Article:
What does HP Matrix have over Cisco UCS and Juniper Stratus?

In a word: storage. Well, that plus HP's experience with blade servers and tying together heterogeneous network resources.

Call it what you will: unified computing, private clouds, or dynamic datacenters. As of this week, it seems just about every vendor remotely related to the datacenter has hopped on board.

VMware's vSphere "cloud OS" shindig on Tuesday and Oracle's surprise acquisition of Sun Microsystems the day before largely overshadowed the converged datacenter strategy Hewlett-Packard announced on Monday.

[ Related: InfoWorld reports that cheaper virtualization is becoming a reality. | AFCOM CEO Jill Eckhaus spoke in a Q&A on where today's datacenters have gone wrong. ]

Hewlett-Packard describes its newly minted BladeSystem Matrix as a converged platform consisting of storage, server, networking, and software resources. Along with the blade system, HP detailed the Matrix Orchestration Environment, a unified management interface for application infrastructure that spans both physical and virtual environments.

That sounds an awful lot like Cisco's Unified Computing System. For its part, Juniper Networks laid out its Stratus Project in February, and explained it as a converged datacenter fabric the company will stitch together through partnerships with server, storage, and software companies that it thus far has not named.

But HP has an ace in its grand datacenter vision that Cisco and Juniper lack. "Hewlett-Packard has better storage than Cisco," said Dave Bartoletti, a senior analyst focusing on datacenters at consulting and research firm Taneja Group. The same can be said for blades, he added; while Cisco's UCS also rode in on a blade server, it was the networking giant's first, while HP already had blades and other server hardware.

To obtain its storage virtualization and iSCSI technologies, Hewlett-Packard acquired LeftHand Networks last October, and on Monday, among other storage wares, released the LeftHand P4000 SAN for replicating data and balancing data volumes across storage resources.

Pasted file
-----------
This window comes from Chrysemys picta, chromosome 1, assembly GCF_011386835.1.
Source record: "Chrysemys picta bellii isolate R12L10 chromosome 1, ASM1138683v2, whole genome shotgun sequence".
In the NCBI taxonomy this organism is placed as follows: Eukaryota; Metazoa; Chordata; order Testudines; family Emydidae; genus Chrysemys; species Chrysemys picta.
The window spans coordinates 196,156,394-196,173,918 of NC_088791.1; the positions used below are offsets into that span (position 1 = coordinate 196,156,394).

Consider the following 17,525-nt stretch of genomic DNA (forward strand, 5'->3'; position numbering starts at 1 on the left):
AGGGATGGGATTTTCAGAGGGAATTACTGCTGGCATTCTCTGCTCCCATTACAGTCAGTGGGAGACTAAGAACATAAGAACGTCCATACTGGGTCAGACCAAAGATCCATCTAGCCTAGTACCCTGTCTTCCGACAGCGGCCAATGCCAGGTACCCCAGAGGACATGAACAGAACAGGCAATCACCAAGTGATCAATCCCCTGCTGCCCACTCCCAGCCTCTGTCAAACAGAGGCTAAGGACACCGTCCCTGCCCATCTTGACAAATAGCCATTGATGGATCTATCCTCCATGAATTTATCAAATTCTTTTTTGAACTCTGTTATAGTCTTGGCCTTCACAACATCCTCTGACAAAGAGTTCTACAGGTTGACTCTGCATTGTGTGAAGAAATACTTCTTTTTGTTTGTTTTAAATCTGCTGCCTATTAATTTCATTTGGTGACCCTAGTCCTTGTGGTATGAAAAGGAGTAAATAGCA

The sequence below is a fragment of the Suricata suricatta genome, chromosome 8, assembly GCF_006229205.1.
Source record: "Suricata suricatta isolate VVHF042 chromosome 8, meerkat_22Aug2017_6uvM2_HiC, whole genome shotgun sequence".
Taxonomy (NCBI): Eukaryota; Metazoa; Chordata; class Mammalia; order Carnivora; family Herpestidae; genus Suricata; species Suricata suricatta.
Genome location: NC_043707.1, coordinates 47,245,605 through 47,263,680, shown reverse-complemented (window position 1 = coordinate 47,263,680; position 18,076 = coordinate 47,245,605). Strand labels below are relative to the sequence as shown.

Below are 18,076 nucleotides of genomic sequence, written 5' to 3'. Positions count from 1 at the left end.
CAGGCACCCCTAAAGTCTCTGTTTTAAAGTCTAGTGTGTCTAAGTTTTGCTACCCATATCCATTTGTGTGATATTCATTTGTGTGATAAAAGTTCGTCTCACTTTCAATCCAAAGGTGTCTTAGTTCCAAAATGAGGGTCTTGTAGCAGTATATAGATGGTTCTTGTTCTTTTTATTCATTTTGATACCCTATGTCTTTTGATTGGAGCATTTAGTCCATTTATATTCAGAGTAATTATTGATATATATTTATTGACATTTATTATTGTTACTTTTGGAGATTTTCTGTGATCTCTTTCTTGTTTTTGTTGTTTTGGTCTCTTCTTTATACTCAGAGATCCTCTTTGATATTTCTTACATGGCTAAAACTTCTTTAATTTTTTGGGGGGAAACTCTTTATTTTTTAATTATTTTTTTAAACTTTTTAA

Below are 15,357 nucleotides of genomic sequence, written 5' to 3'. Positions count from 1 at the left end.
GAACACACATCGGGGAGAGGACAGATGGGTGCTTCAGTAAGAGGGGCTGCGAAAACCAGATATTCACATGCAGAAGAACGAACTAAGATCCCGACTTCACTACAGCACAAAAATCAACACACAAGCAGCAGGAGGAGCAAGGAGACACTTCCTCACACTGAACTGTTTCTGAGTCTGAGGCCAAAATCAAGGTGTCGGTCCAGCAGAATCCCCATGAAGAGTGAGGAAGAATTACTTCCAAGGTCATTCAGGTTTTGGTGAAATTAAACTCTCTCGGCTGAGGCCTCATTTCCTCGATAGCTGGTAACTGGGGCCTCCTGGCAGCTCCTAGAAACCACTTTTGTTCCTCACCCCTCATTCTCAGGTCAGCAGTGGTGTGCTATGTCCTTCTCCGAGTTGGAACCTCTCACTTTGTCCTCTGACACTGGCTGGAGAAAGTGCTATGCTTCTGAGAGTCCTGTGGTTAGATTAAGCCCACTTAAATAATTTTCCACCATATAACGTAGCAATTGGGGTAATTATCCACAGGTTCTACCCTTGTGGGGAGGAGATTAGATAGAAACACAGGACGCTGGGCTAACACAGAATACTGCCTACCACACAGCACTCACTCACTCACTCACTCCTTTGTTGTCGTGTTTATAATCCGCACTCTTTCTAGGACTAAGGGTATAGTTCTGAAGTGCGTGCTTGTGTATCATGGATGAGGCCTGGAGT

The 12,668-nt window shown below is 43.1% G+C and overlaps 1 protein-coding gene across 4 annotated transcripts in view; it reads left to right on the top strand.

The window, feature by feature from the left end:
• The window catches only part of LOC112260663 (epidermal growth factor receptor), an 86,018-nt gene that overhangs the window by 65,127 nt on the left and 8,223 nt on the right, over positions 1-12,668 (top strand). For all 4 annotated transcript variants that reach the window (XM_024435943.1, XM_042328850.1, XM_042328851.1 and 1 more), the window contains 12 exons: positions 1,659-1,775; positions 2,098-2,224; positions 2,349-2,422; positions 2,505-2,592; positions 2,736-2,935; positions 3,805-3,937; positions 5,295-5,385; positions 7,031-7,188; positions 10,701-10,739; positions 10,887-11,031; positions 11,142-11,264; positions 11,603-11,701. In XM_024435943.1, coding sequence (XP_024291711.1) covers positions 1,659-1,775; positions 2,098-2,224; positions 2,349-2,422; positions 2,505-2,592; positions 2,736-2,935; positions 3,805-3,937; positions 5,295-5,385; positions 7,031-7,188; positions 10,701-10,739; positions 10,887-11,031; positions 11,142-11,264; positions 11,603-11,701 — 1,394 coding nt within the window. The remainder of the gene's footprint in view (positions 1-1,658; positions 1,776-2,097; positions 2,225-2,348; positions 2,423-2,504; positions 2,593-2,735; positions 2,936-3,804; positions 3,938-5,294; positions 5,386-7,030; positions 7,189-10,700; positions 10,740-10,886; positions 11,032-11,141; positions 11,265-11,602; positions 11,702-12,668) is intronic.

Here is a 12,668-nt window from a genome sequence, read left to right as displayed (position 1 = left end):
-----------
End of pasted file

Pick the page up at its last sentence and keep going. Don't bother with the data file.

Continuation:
Cisco, of course, is partnering with storage providers. In what now appears to be a pre-emptive announcement, last Thursday Cisco and NetApp joined forces to build out UCS with a jointly developed "unified storage architecture" based on NetApp storage hardware and software. Analysts expect Cisco to forge similar agreements with the likes of EMC, Emulex, and other storage vendors.

[ In related news, Broadcom made a bid to buy Emulex for $764 million. ]

There is a notable difference between Cisco and Juniper inking storage-centric pacts and HP offering its own storage technologies, Bartoletti said, as well as the companies experience integrating heterogeneous environments.

"HP has a longer history pulling together multivendor solutions. Cisco has always just been Cisco," Bartoletti said. "And most companies would rather piece datacenters together by picking and choosing best-of-breed than become beholden to Cisco."

Bartoletti added that UCS was effectively Cisco's acknowledgement that virtualization will be the most prevalent datacenter tactic for the next 10 years and that, in turn, will present storage challenges IT must surmount. "The biggest problem when you do widespread datacenter virtualization is storage because even with enough capacity, storage performance always degrades," Bartoletti said. "Companies need better tools for storage and virtualization management."

To that end, VMware marched out a jam-packed band of partners supporting its vSphere launch that included both Cisco and Hewlett-Packard, as well as EMC, Intel, and Unisys. Cisco CEO John Chambers unwrapped a new virtual switch, the Nexus 1000V, while HP was there to announce the integration of vSphere into its Adaptive Infrastructure portfolio.

The common thread in these myriad moves is that the vendors are all gearing up to help companies build so-called private clouds built on virtualization and featuring storage resources quite prominently. Even though any definition of the term private clouds remains muddled -- vendors have differing monikers and descriptions, and IDC calls it a dynamic datacenter -- enterprise IT shops are embarking on that journey, according to Cindy Borovick, research vice president of datacenter networks at IDC.

"Enterprises are looking at how to make their datacenters more efficient," Borovick said. "Ideally, that means buying and using infrastructure as needed. IT shops are moving in that direction."